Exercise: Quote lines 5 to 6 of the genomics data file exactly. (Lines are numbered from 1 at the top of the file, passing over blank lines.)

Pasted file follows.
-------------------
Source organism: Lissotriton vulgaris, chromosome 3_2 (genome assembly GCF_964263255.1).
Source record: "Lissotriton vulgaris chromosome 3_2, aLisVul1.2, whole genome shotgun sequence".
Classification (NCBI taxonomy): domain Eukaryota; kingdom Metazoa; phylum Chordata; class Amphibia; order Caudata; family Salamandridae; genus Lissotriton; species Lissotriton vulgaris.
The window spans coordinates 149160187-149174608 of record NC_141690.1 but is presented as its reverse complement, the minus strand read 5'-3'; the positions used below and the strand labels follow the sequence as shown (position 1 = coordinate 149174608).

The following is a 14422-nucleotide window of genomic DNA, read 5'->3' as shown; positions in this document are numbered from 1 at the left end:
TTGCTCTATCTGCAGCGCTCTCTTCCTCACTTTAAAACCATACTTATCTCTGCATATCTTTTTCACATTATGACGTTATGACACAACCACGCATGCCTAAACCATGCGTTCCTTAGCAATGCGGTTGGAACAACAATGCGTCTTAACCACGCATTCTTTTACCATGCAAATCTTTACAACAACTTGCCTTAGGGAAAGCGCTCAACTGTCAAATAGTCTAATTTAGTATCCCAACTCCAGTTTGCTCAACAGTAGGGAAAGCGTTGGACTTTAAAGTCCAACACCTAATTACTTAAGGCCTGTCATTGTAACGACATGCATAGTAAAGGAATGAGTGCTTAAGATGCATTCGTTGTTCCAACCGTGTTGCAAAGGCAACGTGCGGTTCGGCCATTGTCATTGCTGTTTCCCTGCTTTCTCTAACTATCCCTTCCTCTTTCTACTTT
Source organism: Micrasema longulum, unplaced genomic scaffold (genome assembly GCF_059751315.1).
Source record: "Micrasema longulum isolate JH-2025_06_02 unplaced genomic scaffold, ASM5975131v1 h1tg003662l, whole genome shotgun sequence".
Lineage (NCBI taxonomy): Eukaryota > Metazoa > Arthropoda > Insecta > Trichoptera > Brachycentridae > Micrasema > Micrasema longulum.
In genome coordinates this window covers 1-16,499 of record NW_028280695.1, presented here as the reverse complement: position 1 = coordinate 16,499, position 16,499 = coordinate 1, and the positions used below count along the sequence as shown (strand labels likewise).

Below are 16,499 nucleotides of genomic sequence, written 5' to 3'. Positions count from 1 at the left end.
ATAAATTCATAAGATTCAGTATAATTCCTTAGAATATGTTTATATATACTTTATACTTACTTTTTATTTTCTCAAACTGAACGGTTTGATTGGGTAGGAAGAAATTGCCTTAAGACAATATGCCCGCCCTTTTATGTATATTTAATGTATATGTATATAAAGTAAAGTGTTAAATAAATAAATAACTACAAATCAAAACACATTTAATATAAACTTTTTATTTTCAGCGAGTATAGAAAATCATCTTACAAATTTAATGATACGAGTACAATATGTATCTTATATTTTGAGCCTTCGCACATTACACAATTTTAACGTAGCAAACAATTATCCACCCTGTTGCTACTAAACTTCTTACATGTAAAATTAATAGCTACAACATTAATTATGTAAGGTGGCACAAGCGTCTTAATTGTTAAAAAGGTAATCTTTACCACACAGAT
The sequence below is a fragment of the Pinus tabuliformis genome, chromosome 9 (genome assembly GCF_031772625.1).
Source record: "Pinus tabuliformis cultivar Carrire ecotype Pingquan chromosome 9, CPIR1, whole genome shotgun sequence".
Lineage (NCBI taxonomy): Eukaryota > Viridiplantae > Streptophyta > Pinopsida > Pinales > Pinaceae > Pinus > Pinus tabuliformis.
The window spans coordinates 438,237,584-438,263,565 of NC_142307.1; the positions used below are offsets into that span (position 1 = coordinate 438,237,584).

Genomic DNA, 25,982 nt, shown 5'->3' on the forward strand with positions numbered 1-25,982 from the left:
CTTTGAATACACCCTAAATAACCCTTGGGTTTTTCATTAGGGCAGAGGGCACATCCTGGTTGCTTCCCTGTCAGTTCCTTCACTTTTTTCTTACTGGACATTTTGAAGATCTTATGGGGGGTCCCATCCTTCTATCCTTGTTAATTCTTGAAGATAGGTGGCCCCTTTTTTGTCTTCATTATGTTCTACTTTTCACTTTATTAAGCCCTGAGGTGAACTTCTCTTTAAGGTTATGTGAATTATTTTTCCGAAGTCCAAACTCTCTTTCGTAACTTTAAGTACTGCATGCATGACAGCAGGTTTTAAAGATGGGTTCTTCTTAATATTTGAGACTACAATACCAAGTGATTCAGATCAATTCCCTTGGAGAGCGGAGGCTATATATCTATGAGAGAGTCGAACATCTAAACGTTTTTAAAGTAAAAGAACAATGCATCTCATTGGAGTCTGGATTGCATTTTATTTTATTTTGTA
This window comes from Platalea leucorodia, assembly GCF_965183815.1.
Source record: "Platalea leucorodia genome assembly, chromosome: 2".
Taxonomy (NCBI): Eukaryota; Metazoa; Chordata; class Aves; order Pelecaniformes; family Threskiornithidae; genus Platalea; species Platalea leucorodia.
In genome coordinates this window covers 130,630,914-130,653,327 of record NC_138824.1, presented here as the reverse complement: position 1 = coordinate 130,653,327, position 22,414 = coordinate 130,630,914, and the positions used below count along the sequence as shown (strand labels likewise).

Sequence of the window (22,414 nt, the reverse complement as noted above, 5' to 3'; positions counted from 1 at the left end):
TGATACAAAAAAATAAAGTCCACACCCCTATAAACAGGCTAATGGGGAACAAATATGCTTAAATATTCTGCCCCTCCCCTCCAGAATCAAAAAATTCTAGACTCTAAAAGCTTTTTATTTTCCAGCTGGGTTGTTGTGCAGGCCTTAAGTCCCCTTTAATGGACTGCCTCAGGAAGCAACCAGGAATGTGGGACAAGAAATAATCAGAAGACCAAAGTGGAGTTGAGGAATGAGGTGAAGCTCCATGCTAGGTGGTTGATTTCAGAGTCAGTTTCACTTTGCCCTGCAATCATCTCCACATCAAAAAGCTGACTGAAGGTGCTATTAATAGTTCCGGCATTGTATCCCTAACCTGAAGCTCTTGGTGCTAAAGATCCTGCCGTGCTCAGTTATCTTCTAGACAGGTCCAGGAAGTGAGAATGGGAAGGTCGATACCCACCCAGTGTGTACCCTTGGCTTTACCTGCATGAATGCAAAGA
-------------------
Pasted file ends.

The following is a 14422-nucleotide window of genomic DNA, read 5'->3' as shown; positions in this document are numbered from 1 at the left end:
TTGCTCTATCTGCAGCGCTCTCTTCCTCACTTTAAAACCATACTTATCTCTGCATATCTTTTTCACATTATGACGTTATGACACAACCACGCATGCCTAAACCATGCGTTCCTTAGCAATGCGGTTGGAACAACAATGCGTCTTAACCACGCATTCTTTTACCATGCAAATCTTTACAACAACTTGCCTTAGGGAAAGCGCTCAACTGTCAAATAGTCTAATTTAGTATCCCAACTCCAGTTTGCTCAACAGTAGGGAAAGCGTTGGACTTTAAAGTCCAACACCTAATTACTTAAGGCCTGTCATTGTAACGACATGCATAGTAAAGGAATGAGTGCTTAAGATGCATTCGTTGTTCCAACCGTGTTGCAAAGGCAACGTGCGGTTCGGCCATTGTCATTGCTGTTTCCCTGCTTTCTCTAACTATCCCTTCCTCTTTCTACTTT